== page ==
Jewish Ox Tail Recipe

    May 2011          
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ďA Twenty-first Century (ox) TaleĒ

By Phyllis B. Grodsky

A New Twist on An Old Soup

It all began when Christine, who is Jamaican-American, told me she was planning to make oxtail soup. I casually mentioned that my mother, who kept a kosher home, also made the soup. ďBut oxtail isnít Kosher!Ē Christine responded, her voice rising as if to underscore the seriousness of her charge. Christine worked for many Jewish people and knew the hindquarters of an animal werenít kosher. Period. End of story.

So is oxtail kosher?

The controversy revolves around the sciatic nerve which runs up the tail of a cow (actual oxen arenít used anymore). A highly skilled shochet (ritual slaughterer) must totally remove the sciatic nerve and all its adjoining blood vessels -- a complex, labor intensive procedure -- for oxtail to be kosher. Some rabbis say the procedure is too intricate to be 100% reliable, and deem oxtail nonkosher.

But in the 1950ís, my mother bought oxtail at a kosher butcher in the Bronx. The boney joints werenít always in the shop -- the cow has only one tail. When it was available, my mother, who wasnít easy to please, would come home excited, and proudly announce: ďThe butcher had oxtail!Ē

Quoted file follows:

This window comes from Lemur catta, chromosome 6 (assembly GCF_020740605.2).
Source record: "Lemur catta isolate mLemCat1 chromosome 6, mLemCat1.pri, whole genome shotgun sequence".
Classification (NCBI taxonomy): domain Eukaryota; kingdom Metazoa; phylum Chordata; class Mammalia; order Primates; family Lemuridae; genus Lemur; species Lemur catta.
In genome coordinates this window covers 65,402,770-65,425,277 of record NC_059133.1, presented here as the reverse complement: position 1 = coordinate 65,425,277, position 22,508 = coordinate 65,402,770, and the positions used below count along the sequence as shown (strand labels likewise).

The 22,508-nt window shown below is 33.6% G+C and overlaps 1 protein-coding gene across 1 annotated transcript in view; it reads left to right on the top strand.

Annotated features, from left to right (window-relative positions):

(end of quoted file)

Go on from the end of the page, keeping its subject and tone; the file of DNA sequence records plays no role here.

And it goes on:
As best I remember, she made soup with onions, celery, carrots, turnips, bay leaves and barley.

Christine made her soup with onions, tomatoes, garlic, allspice, a hot green pepper, white beans, and beef stock.

Whatís going on here? Two such different soups with the same name?

Online, I discovered a dish called oxtail soup -- slow cooking, and prized for its rich flavor -- was found all over the world (e.g. China, Eastern Europe, Mexico, Zimbabwe). Its components -- oxtail, spices, vegetables, and beans or a grain -- were universal. But wherever it was found, some of the soupís ingredients were indigenous to the locale.

My mother, who was from Poland, used barley, an integral part of Eastern European soups.

Christine made her soup with allspice, a berry grown in Jamaica.

It was more than a trip down memory lane, I was intrigued by the ubiquitous soup. I wondered: Could I make the soup with kosher oxtail? Could I stay true the soupís character, yet tweak it to suit my taste?

The challenge was to find kosher oxtail.

My son and daughter-in-law picked up the gauntlet and went to Borough Park, a neighborhood in Brooklyn with an abundance of kosher butchers. They were turned away by several, who told them -- in no uncertain terms -- oxtail wasnít kosher. But they persisted, and found a kosher butcher on the main shopping avenue who, unfazed by their request, went to the freezer and returned with oxtail.

Assembling the vegetables had its problems, too. I put turnips in the mix as a nod to my motherís soup. But the once popular vegetable isnít used much any more, so three local supermarkets had to be canvassed before it could be secured.